I started the walk at 5.45am and had hoped for good weather, and in one respect I hit the jackpot. It was in the middle of a heatwave, but this added an extra challenge. From Bridge of Orchy, there’s a gradual climb which gains elevation and after passing the Inveroran Hotel I walked across the fairly level Rannoch Moor for about eight miles. The only people I saw were a couple of campers about 30 minutes from the ski resort as well as a number of tents earlier. In the heatwave it was ideal camping weather and the early morning was warm, but not too hot – there was even a pleasant breeze at one point.

I was acutely aware of my schedule. I had to make the train back to my car and had to do the trip in 12 hours for the earlier train or 14 hours for the later train. Could I do either?, I didn’t know, but knew I’d many times averaged just over 2 miles an hour walking all day with stops and a heavy pack, so if I cut stops down and with the lighter pack all should be fine.

I dropped down from the moor towards the ski resort. The irony here is that to get to the resort, you need to walk about half a mile off the route (and half a mile back again), whereas if you stay on the downhill path for a mile and a half more, you’re at the Kingshouse Hotel. This seems an extremely popular place for WHW walkers with many milling around as I arrived – both campers and hotel stayers. For reference, it was 9.40am when I arrived and 12 miles down the 35 mile route.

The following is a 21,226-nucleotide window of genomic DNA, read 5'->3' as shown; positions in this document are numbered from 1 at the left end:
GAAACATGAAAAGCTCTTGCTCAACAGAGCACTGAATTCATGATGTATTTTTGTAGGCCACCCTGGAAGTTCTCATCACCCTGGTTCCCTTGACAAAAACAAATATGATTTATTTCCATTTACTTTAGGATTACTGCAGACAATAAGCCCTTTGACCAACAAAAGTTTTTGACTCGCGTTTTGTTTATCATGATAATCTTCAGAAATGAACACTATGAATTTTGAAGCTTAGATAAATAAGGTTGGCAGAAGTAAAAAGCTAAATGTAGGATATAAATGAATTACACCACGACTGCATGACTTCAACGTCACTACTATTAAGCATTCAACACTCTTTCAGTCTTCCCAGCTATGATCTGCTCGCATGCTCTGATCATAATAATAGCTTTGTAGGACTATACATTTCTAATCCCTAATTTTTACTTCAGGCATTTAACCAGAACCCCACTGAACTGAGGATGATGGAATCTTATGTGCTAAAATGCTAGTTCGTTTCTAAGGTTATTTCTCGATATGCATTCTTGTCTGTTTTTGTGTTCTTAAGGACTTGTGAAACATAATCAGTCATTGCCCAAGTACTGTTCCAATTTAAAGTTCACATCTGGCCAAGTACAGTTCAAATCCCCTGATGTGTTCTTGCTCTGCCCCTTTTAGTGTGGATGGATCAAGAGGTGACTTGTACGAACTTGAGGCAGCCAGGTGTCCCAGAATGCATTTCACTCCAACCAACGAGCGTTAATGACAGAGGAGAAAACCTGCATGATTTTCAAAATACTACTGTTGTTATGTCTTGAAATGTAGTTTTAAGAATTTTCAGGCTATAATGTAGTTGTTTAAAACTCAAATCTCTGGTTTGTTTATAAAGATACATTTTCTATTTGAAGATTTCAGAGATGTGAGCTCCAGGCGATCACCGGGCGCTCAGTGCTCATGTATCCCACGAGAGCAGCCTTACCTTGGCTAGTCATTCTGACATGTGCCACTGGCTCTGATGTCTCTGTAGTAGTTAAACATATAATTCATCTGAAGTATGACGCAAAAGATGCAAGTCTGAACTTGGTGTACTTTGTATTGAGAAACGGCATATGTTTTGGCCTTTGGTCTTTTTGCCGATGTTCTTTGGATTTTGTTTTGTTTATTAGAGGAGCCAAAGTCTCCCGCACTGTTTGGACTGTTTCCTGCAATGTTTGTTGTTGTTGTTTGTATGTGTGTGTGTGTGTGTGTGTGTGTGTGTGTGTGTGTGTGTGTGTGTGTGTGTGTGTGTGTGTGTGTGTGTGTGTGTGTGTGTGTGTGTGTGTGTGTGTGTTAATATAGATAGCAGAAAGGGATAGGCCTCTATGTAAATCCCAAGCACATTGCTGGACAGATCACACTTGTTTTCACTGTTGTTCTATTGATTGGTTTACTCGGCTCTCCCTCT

I’d averaged 3 miles an hour and I stopped to put plasters on as my feet were feeling a bit sore, but it was more of a precaution. Through doing previous walks I’d come across foot problems and this seems almost universal amongst walkers. Whilst many embrace the challenge of long walks, the inexperienced amongst them seem to find that they can cope with the endurance side of things, but their feet can suffer and this can be a shock. This, if they can carry on, can reduce the pace to a slow shuffle and the irony is that it lengthens the walk time which makes things even worse. It would be easy for fit people to sign up for long walks and be shocked at how their feet suffered. Blister plasters are a good fix.

Carrying on out of Kingshouse and you’re in classic Glencoe country. It’s bizarre, this place has given me goosebumps when I’ve seen the mist and gloom over the mountains in the past – is it the thought of the Glencoe Massacre centuries ago? I’m not sure, but this, for me, was to be the highlight of the whole WHW trip. As it turned out, whilst obviously scenic, during a heatwave it just became sun, grass and mountains and I passed through like I did along any other part of the route. I think a factor may be that, when driving up the A82 from the south east, you see miles of flat Rannoch Moor before these incredible mountains suddenly come into view as you turn a corner, thus giving a huge wow factor.